LUCY ELLINSON LEADS SHAKESPEARE’S DARK, DANGEROUS & ACTION-PACKED THRILLER
A Royal Exchange Theatre production
By William Shakespeare
Directed by Christopher Haydon
With Lucy Ellinson
Pulling the audience into an unsettling world of power and desire, director Christopher Haydon’s contemporary version of Shakespeare’s darkest tragedy MACBETH sees actor Lucy Ellinson take on this iconic title role at the Royal Exchange Theatre. Ellinson is outstanding in her role as she searches for the ever-criminal hunger for power and this is matched with a dark and action-packed production as we follow Macbeth’s battle with her overwhelming ambition. As her thirst for power becomes all-consuming, she dangerously spirals out of control with violent and bloody consequences for all. Indeed, she explores well the ‘toxic masculinity’ of Macbeth’s rise to power and it is interesting to see this uncoupled from male identity itself. Rachel Denning provides a lighter and humorous touch in her portrayal of the ‘porter’ role as we hear the foreboding knocking on the door and it is in the second half where we see Paul Hickey come into his own with a strong portrayal of Macduff, the man that was not of woman born and therefore able to bring about Macbeth’s demise.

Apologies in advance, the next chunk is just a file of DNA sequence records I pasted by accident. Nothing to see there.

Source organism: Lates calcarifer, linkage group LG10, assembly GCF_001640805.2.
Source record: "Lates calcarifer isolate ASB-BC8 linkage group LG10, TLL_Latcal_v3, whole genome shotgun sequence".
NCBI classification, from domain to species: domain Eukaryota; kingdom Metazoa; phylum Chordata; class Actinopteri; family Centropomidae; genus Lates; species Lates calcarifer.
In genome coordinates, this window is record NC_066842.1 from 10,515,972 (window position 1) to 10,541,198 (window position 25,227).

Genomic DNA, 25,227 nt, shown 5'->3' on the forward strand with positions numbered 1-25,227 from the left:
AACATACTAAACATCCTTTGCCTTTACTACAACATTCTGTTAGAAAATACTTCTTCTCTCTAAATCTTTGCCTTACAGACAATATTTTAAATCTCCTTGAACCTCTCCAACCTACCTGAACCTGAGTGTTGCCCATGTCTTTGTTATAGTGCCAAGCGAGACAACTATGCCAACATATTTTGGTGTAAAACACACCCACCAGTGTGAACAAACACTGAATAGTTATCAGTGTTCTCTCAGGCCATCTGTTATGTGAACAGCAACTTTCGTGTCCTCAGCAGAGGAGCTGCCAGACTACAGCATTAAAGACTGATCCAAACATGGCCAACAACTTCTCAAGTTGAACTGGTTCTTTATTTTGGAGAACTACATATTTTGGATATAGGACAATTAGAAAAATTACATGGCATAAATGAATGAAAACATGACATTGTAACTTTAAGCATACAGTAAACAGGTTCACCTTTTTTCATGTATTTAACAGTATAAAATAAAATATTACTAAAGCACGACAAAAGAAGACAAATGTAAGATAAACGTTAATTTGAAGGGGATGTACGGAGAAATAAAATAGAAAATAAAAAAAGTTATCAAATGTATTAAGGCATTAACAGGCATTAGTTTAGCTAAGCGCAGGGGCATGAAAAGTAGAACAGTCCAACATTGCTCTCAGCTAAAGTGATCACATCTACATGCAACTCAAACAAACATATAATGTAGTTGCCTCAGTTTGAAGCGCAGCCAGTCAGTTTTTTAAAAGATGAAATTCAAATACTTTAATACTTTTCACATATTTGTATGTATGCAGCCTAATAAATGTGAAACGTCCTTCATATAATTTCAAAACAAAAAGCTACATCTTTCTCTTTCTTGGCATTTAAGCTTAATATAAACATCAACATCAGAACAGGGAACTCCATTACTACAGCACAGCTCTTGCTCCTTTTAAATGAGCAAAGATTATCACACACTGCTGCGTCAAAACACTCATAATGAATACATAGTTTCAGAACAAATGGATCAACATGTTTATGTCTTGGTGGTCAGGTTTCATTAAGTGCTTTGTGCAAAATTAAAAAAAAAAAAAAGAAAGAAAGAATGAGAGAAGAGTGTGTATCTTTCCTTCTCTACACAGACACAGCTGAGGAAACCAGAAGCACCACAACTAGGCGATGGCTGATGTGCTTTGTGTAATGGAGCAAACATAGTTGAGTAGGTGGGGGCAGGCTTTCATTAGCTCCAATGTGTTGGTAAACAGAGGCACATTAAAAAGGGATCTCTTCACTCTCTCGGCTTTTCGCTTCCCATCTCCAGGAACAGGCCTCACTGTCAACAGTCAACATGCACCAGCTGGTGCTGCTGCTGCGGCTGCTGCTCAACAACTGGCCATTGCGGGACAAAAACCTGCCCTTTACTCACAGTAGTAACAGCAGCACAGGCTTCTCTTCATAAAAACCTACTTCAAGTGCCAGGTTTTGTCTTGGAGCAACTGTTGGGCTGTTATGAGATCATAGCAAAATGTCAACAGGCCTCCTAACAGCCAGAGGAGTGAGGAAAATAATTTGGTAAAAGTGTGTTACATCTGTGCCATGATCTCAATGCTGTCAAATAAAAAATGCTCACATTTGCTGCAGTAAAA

Christopher Haydon and designer Oliver Townsend have done extremely well in interpreting this highly charged political thriller exploring what happens, when in a split-second, you decide to act upon your darkest ambition. A particular stand out scene is the banquet scene, balancing the surreal with horror with a very clever use of switching places show the appearance and reappearance of Banquos ghost.
Much is explored in this production around cross-gender casting. In the long history of casting women in male Shakespeare roles, there are remarkably few Macbeth’s and Lucy Ellinson is superb. However, in this production the passion between Macbeth and Lady Macbeth that is just as important as the hunger for power and is pivotal to the story and so easily recognised as one of Shakespeare greatest couples, seems lost and irrelevant. Having two women together could have explored the endless possibilities in this relationship. Having no limits, no compromises and no restrictions, However, the production focuses on the concept of female warriors and this seems detrimental to the relationship often explored between Macbeth and Lady Macbeth.
The production runs from 13 September – 19 October in the Theatre.
Dean Thomas-Lowde for Canal St Online.